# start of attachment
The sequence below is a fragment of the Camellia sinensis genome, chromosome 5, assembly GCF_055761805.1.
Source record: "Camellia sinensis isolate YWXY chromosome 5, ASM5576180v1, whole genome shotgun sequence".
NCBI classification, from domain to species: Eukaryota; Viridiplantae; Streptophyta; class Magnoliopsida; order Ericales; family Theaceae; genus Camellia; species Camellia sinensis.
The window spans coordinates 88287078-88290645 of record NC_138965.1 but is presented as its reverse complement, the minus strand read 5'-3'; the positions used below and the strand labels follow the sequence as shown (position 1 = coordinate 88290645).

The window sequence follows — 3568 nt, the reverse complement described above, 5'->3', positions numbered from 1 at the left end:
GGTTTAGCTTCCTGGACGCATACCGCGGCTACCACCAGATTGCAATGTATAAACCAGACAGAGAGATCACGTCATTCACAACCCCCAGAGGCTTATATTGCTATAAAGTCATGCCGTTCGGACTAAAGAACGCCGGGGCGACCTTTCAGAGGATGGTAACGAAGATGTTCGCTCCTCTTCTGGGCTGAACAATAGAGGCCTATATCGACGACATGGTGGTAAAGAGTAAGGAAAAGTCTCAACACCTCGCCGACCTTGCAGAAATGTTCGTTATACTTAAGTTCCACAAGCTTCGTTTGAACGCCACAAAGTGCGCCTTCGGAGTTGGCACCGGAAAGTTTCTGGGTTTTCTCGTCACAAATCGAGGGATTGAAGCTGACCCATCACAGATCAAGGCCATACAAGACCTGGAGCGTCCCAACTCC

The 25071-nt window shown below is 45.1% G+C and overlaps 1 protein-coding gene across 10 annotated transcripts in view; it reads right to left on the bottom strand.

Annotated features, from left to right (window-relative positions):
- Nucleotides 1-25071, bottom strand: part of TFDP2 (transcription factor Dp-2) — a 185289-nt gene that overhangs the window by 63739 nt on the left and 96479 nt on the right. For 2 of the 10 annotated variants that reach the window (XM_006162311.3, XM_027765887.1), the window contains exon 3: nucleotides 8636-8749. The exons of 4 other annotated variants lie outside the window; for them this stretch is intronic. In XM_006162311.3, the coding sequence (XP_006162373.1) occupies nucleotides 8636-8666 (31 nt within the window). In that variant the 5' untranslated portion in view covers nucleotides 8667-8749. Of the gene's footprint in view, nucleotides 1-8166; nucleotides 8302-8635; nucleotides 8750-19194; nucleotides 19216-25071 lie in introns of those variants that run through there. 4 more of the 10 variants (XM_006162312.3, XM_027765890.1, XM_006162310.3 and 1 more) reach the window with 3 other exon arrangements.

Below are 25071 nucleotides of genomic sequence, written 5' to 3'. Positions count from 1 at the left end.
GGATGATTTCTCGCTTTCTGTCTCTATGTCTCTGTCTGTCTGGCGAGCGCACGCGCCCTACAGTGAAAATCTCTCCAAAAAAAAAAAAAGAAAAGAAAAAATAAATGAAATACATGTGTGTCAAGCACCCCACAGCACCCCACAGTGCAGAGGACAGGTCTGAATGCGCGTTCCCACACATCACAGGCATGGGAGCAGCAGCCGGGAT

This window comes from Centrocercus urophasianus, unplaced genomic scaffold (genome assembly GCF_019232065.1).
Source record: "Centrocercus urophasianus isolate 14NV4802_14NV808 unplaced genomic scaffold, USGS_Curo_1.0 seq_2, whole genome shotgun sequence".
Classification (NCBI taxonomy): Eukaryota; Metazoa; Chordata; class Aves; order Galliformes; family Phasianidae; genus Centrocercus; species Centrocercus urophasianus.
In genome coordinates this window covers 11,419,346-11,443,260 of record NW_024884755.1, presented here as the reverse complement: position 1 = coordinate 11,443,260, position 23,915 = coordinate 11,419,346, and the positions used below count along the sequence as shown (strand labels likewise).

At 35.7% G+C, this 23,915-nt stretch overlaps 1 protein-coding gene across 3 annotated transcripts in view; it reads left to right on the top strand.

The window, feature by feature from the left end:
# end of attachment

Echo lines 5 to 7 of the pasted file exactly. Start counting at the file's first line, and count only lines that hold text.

The window sequence follows — 3568 nt, the reverse complement described above, 5'->3', positions numbered from 1 at the left end:
GGTTTAGCTTCCTGGACGCATACCGCGGCTACCACCAGATTGCAATGTATAAACCAGACAGAGAGATCACGTCATTCACAACCCCCAGAGGCTTATATTGCTATAAAGTCATGCCGTTCGGACTAAAGAACGCCGGGGCGACCTTTCAGAGGATGGTAACGAAGATGTTCGCTCCTCTTCTGGGCTGAACAATAGAGGCCTATATCGACGACATGGTGGTAAAGAGTAAGGAAAAGTCTCAACACCTCGCCGACCTTGCAGAAATGTTCGTTATACTTAAGTTCCACAAGCTTCGTTTGAACGCCACAAAGTGCGCCTTCGGAGTTGGCACCGGAAAGTTTCTGGGTTTTCTCGTCACAAATCGAGGGATTGAAGCTGACCCATCACAGATCAAGGCCATACAAGACCTGGAGCGTCCCAACTCC

The 25071-nt window shown below is 45.1% G+C and overlaps 1 protein-coding gene across 10 annotated transcripts in view; it reads right to left on the bottom strand.